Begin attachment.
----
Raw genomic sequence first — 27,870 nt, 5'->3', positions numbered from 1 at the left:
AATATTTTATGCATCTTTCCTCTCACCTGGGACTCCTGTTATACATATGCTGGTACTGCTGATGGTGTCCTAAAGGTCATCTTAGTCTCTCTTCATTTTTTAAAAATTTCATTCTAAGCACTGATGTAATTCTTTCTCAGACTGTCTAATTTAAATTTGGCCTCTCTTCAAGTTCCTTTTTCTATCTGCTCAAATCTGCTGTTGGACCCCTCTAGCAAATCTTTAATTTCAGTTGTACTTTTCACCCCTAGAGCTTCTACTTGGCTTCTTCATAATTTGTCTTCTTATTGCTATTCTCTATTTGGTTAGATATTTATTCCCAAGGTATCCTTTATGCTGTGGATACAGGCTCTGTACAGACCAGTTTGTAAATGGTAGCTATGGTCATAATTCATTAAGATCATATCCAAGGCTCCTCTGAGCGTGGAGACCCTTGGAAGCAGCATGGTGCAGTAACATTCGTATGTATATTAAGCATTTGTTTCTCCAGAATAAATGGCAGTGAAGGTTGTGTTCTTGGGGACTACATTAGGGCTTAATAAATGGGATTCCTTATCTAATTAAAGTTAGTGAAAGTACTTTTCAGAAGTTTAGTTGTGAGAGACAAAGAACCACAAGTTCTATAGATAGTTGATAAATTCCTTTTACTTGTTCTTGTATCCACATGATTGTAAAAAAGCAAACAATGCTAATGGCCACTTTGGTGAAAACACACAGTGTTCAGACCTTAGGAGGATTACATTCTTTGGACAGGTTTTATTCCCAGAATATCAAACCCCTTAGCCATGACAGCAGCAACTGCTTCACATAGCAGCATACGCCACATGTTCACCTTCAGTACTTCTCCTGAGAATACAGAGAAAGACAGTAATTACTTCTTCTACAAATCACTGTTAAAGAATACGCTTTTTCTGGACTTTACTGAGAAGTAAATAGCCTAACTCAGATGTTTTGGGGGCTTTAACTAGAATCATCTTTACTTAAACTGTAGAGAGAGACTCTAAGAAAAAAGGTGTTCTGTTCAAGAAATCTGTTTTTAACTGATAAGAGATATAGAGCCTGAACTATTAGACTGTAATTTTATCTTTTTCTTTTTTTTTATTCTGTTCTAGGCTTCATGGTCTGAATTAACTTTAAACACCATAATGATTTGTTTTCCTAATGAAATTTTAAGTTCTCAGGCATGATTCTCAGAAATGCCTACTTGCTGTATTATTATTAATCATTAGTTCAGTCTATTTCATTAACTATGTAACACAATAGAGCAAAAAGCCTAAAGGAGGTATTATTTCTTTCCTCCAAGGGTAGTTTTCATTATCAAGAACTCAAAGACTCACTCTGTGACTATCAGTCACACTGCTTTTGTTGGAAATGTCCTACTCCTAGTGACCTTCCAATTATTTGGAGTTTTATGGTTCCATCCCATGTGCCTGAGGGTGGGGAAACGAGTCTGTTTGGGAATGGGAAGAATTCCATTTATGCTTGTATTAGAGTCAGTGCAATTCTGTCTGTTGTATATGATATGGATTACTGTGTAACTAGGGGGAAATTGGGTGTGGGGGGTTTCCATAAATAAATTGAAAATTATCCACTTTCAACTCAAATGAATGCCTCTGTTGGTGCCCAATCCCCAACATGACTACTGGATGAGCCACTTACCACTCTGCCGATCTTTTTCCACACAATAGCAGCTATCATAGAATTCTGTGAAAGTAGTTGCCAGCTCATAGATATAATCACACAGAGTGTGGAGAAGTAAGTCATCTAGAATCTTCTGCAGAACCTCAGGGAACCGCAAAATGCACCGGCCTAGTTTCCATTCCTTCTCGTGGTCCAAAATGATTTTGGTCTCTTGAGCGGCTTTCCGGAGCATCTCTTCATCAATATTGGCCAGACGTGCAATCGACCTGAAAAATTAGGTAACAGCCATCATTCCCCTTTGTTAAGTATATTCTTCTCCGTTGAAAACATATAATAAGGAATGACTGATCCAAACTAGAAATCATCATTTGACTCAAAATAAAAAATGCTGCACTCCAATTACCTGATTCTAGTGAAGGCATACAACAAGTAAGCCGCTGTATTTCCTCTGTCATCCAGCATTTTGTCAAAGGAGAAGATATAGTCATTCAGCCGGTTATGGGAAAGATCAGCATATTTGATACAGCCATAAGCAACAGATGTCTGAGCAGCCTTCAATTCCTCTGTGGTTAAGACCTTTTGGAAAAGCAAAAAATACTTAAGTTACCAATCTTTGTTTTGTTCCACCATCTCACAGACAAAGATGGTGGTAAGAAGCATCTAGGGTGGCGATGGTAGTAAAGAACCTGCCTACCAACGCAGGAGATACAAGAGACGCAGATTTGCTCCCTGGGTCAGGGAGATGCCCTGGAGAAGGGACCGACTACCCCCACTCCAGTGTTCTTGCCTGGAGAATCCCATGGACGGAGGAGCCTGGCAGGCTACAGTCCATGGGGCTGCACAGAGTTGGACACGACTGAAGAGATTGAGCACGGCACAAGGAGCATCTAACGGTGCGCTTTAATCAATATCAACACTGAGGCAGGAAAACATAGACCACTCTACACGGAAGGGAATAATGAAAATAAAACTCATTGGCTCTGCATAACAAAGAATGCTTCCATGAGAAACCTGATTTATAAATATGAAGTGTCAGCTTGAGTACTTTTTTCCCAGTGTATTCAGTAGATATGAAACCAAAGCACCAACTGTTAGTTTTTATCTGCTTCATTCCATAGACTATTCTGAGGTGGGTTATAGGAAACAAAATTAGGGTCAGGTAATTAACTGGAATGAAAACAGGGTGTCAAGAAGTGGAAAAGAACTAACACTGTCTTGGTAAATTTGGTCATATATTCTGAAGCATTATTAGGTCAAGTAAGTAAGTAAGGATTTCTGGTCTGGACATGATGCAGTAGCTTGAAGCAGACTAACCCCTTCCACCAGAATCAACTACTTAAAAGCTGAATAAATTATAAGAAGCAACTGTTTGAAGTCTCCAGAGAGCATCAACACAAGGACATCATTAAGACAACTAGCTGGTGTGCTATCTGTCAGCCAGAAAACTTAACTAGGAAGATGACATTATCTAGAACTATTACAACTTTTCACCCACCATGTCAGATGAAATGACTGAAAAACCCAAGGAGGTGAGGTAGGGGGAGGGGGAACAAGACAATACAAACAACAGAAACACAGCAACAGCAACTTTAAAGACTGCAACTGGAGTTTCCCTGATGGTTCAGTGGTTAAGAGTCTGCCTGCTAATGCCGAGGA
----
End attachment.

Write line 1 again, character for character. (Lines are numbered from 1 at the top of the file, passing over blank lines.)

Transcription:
Raw genomic sequence first — 27,870 nt, 5'->3', positions numbered from 1 at the left: